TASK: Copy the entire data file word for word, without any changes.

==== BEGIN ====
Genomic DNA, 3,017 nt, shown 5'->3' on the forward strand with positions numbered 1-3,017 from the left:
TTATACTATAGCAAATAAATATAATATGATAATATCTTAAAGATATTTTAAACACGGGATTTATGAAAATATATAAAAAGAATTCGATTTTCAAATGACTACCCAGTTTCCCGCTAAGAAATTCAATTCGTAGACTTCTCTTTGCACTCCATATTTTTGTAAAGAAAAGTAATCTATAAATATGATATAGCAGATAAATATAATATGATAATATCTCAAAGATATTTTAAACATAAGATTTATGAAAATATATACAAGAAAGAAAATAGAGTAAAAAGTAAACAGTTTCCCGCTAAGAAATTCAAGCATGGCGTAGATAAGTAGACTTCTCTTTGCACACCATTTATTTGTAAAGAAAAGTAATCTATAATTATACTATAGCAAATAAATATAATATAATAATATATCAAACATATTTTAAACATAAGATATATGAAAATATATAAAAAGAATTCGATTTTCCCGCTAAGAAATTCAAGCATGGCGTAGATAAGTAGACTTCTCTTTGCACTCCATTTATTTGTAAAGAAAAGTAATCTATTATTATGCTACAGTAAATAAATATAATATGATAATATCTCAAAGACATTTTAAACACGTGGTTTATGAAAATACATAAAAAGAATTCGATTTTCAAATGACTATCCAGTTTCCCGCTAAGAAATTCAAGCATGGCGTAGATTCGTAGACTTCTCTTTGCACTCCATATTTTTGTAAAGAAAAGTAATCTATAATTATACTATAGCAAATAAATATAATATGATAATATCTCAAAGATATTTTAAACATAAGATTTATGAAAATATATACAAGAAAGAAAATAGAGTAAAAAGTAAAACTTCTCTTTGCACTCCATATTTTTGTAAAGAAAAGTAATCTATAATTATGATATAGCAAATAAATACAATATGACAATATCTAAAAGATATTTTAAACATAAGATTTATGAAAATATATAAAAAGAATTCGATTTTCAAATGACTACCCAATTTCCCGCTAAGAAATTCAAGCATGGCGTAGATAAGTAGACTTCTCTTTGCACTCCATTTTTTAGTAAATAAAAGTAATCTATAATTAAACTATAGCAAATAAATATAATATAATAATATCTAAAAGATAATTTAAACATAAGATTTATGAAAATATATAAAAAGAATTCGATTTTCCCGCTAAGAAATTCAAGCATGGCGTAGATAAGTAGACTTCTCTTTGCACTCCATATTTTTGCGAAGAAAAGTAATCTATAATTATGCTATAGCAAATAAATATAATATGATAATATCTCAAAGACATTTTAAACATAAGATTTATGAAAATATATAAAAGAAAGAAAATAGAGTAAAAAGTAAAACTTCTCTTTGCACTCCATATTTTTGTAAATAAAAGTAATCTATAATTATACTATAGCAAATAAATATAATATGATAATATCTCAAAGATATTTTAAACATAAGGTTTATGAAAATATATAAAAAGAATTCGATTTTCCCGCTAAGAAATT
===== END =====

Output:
Genomic DNA, 3,017 nt, shown 5'->3' on the forward strand with positions numbered 1-3,017 from the left:
TTATACTATAGCAAATAAATATAATATGATAATATCTTAAAGATATTTTAAACACGGGATTTATGAAAATATATAAAAAGAATTCGATTTTCAAATGACTACCCAGTTTCCCGCTAAGAAATTCAATTCGTAGACTTCTCTTTGCACTCCATATTTTTGTAAAGAAAAGTAATCTATAAATATGATATAGCAGATAAATATAATATGATAATATCTCAAAGATATTTTAAACATAAGATTTATGAAAATATATACAAGAAAGAAAATAGAGTAAAAAGTAAACAGTTTCCCGCTAAGAAATTCAAGCATGGCGTAGATAAGTAGACTTCTCTTTGCACACCATTTATTTGTAAAGAAAAGTAATCTATAATTATACTATAGCAAATAAATATAATATAATAATATATCAAACATATTTTAAACATAAGATATATGAAAATATATAAAAAGAATTCGATTTTCCCGCTAAGAAATTCAAGCATGGCGTAGATAAGTAGACTTCTCTTTGCACTCCATTTATTTGTAAAGAAAAGTAATCTATTATTATGCTACAGTAAATAAATATAATATGATAATATCTCAAAGACATTTTAAACACGTGGTTTATGAAAATACATAAAAAGAATTCGATTTTCAAATGACTATCCAGTTTCCCGCTAAGAAATTCAAGCATGGCGTAGATTCGTAGACTTCTCTTTGCACTCCATATTTTTGTAAAGAAAAGTAATCTATAATTATACTATAGCAAATAAATATAATATGATAATATCTCAAAGATATTTTAAACATAAGATTTATGAAAATATATACAAGAAAGAAAATAGAGTAAAAAGTAAAACTTCTCTTTGCACTCCATATTTTTGTAAAGAAAAGTAATCTATAATTATGATATAGCAAATAAATACAATATGACAATATCTAAAAGATATTTTAAACATAAGATTTATGAAAATATATAAAAAGAATTCGATTTTCAAATGACTACCCAATTTCCCGCTAAGAAATTCAAGCATGGCGTAGATAAGTAGACTTCTCTTTGCACTCCATTTTTTAGTAAATAAAAGTAATCTATAATTAAACTATAGCAAATAAATATAATATAATAATATCTAAAAGATAATTTAAACATAAGATTTATGAAAATATATAAAAAGAATTCGATTTTCCCGCTAAGAAATTCAAGCATGGCGTAGATAAGTAGACTTCTCTTTGCACTCCATATTTTTGCGAAGAAAAGTAATCTATAATTATGCTATAGCAAATAAATATAATATGATAATATCTCAAAGACATTTTAAACATAAGATTTATGAAAATATATAAAAGAAAGAAAATAGAGTAAAAAGTAAAACTTCTCTTTGCACTCCATATTTTTGTAAATAAAAGTAATCTATAATTATACTATAGCAAATAAATATAATATGATAATATCTCAAAGATATTTTAAACATAAGGTTTATGAAAATATATAAAAAGAATTCGATTTTCCCGCTAAGAAATT